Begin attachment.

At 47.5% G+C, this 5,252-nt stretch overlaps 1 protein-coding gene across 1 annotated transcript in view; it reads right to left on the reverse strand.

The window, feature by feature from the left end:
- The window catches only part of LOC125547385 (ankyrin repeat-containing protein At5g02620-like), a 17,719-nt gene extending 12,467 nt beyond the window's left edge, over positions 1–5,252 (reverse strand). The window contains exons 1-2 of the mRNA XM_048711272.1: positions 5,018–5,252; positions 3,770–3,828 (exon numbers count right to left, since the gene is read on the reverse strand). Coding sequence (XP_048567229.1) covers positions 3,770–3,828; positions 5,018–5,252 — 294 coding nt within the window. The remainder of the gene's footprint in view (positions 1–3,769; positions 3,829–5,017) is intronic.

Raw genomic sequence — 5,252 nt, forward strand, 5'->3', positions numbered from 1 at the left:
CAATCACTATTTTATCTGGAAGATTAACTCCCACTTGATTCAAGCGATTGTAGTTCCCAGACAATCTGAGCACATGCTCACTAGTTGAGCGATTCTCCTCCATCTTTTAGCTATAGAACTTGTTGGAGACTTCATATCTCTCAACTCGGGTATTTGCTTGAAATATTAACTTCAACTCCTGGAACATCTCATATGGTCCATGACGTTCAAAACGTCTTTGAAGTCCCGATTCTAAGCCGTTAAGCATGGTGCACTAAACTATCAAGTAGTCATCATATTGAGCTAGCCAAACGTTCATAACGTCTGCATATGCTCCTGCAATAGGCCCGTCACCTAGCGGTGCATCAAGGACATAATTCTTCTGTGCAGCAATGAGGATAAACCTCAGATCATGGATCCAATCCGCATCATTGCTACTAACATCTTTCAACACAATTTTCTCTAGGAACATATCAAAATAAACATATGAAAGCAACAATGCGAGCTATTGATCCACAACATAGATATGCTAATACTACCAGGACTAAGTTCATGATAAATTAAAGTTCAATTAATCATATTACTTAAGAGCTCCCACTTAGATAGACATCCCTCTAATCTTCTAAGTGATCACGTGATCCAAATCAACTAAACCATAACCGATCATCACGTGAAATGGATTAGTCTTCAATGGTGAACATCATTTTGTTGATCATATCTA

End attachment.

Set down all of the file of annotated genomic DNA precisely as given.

At 47.5% G+C, this 5,252-nt stretch overlaps 1 protein-coding gene across 1 annotated transcript in view; it reads right to left on the reverse strand.

The window, feature by feature from the left end:
- The window catches only part of LOC125547385 (ankyrin repeat-containing protein At5g02620-like), a 17,719-nt gene extending 12,467 nt beyond the window's left edge, over positions 1–5,252 (reverse strand). The window contains exons 1-2 of the mRNA XM_048711272.1: positions 5,018–5,252; positions 3,770–3,828 (exon numbers count right to left, since the gene is read on the reverse strand). Coding sequence (XP_048567229.1) covers positions 3,770–3,828; positions 5,018–5,252 — 294 coding nt within the window. The remainder of the gene's footprint in view (positions 1–3,769; positions 3,829–5,017) is intronic.

Raw genomic sequence — 5,252 nt, forward strand, 5'->3', positions numbered from 1 at the left:
CAATCACTATTTTATCTGGAAGATTAACTCCCACTTGATTCAAGCGATTGTAGTTCCCAGACAATCTGAGCACATGCTCACTAGTTGAGCGATTCTCCTCCATCTTTTAGCTATAGAACTTGTTGGAGACTTCATATCTCTCAACTCGGGTATTTGCTTGAAATATTAACTTCAACTCCTGGAACATCTCATATGGTCCATGACGTTCAAAACGTCTTTGAAGTCCCGATTCTAAGCCGTTAAGCATGGTGCACTAAACTATCAAGTAGTCATCATATTGAGCTAGCCAAACGTTCATAACGTCTGCATATGCTCCTGCAATAGGCCCGTCACCTAGCGGTGCATCAAGGACATAATTCTTCTGTGCAGCAATGAGGATAAACCTCAGATCATGGATCCAATCCGCATCATTGCTACTAACATCTTTCAACACAATTTTCTCTAGGAACATATCAAAATAAACATATGAAAGCAACAATGCGAGCTATTGATCCACAACATAGATATGCTAATACTACCAGGACTAAGTTCATGATAAATTAAAGTTCAATTAATCATATTACTTAAGAGCTCCCACTTAGATAGACATCCCTCTAATCTTCTAAGTGATCACGTGATCCAAATCAACTAAACCATAACCGATCATCACGTGAAATGGATTAGTCTTCAATGGTGAACATCATTTTGTTGATCATATCTA